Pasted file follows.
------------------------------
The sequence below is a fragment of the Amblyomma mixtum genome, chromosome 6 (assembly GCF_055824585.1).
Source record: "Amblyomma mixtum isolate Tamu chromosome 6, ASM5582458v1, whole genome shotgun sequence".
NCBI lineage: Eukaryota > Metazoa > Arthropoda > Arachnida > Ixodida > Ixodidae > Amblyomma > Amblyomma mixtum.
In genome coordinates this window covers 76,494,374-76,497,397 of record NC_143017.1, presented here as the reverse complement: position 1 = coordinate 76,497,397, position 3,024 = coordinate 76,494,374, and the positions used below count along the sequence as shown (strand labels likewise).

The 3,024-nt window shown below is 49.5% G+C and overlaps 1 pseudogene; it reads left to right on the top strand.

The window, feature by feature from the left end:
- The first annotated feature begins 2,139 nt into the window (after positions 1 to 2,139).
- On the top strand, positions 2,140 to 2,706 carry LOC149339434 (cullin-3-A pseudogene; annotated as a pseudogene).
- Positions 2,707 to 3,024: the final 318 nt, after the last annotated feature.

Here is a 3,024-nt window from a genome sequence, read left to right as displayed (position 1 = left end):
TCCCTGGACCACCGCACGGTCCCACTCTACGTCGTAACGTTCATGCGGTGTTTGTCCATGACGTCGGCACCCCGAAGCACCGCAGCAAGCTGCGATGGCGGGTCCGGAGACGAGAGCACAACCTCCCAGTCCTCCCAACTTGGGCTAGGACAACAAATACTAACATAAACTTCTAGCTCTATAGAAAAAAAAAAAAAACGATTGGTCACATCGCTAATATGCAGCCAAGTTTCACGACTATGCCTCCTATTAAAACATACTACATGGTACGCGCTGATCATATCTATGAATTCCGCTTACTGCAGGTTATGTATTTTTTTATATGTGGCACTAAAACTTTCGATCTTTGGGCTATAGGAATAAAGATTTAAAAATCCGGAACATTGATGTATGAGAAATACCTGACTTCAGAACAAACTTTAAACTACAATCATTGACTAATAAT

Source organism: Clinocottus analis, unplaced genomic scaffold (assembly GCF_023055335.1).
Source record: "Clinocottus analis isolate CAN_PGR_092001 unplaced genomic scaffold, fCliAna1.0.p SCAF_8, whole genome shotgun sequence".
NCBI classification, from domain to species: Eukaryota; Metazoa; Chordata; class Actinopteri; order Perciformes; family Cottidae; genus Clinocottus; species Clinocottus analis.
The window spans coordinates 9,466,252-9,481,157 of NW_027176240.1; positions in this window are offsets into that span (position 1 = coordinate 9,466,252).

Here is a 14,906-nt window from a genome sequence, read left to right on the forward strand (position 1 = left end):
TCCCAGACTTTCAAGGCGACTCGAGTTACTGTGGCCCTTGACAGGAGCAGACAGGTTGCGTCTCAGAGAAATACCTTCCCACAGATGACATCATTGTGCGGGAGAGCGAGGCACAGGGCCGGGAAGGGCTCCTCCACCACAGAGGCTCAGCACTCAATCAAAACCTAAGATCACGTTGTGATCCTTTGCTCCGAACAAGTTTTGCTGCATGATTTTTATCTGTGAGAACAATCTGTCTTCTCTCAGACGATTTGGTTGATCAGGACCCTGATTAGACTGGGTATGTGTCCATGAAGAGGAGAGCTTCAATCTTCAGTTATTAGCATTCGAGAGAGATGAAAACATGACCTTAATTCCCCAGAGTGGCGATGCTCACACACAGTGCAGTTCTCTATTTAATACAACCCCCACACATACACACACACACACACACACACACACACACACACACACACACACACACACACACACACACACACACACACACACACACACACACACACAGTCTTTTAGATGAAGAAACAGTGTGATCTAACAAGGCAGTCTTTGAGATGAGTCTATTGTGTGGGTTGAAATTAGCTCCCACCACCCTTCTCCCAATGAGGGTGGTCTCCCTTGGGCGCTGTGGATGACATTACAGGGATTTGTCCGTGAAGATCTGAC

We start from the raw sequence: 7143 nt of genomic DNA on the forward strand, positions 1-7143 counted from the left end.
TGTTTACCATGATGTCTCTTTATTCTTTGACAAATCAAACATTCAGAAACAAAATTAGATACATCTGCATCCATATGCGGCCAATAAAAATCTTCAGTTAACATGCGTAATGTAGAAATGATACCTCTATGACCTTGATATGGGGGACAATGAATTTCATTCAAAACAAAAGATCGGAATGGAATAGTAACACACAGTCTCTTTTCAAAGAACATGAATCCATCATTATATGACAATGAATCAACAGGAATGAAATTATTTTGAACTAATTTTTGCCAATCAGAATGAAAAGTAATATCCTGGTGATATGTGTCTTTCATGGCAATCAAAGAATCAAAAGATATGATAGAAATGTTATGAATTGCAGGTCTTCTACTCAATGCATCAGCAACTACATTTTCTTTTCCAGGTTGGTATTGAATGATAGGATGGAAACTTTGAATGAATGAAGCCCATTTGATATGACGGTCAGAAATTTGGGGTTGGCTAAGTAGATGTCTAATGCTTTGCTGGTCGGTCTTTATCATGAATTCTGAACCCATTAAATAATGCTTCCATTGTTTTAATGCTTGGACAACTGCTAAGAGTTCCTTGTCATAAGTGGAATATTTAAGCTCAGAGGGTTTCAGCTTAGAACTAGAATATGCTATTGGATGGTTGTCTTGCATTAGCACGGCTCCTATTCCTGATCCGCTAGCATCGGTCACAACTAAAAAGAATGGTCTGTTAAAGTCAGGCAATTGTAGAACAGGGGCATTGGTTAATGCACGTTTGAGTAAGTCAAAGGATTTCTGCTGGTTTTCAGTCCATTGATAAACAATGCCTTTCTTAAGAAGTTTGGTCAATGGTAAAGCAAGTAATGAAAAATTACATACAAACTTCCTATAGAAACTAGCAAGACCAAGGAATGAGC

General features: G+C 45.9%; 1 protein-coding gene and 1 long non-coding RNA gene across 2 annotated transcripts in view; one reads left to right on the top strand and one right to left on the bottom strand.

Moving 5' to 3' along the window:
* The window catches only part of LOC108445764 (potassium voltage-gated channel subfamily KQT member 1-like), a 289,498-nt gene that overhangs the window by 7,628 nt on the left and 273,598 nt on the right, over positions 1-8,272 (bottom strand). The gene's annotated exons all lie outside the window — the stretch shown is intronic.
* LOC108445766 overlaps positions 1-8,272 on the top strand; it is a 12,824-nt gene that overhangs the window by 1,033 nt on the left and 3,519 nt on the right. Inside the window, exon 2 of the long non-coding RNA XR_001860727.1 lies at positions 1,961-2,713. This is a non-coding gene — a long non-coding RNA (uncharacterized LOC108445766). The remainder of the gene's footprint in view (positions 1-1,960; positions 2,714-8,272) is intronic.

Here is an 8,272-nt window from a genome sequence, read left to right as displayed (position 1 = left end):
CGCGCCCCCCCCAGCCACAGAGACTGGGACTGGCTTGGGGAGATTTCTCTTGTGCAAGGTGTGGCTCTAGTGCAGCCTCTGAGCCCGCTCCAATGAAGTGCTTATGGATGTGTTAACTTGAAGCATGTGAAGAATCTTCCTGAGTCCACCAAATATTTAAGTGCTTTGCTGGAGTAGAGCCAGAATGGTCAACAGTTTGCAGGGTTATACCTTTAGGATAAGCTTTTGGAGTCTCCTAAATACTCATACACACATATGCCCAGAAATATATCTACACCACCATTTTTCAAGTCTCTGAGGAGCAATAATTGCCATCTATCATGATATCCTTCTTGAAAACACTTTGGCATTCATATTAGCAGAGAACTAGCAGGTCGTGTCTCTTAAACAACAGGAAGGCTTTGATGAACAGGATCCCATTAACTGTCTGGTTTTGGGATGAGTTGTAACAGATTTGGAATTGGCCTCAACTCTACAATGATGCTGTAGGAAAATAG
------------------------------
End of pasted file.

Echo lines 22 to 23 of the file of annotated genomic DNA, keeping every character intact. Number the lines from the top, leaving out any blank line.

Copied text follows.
* The window catches only part of LOC108445764 (potassium voltage-gated channel subfamily KQT member 1-like), a 289,498-nt gene that overhangs the window by 7,628 nt on the left and 273,598 nt on the right, over positions 1-8,272 (bottom strand). The gene's annotated exons all lie outside the window — the stretch shown is intronic.
* LOC108445766 overlaps positions 1-8,272 on the top strand; it is a 12,824-nt gene that overhangs the window by 1,033 nt on the left and 3,519 nt on the right. Inside the window, exon 2 of the long non-coding RNA XR_001860727.1 lies at positions 1,961-2,713. This is a non-coding gene — a long non-coding RNA (uncharacterized LOC108445766). The remainder of the gene's footprint in view (positions 1-1,960; positions 2,714-8,272) is intronic.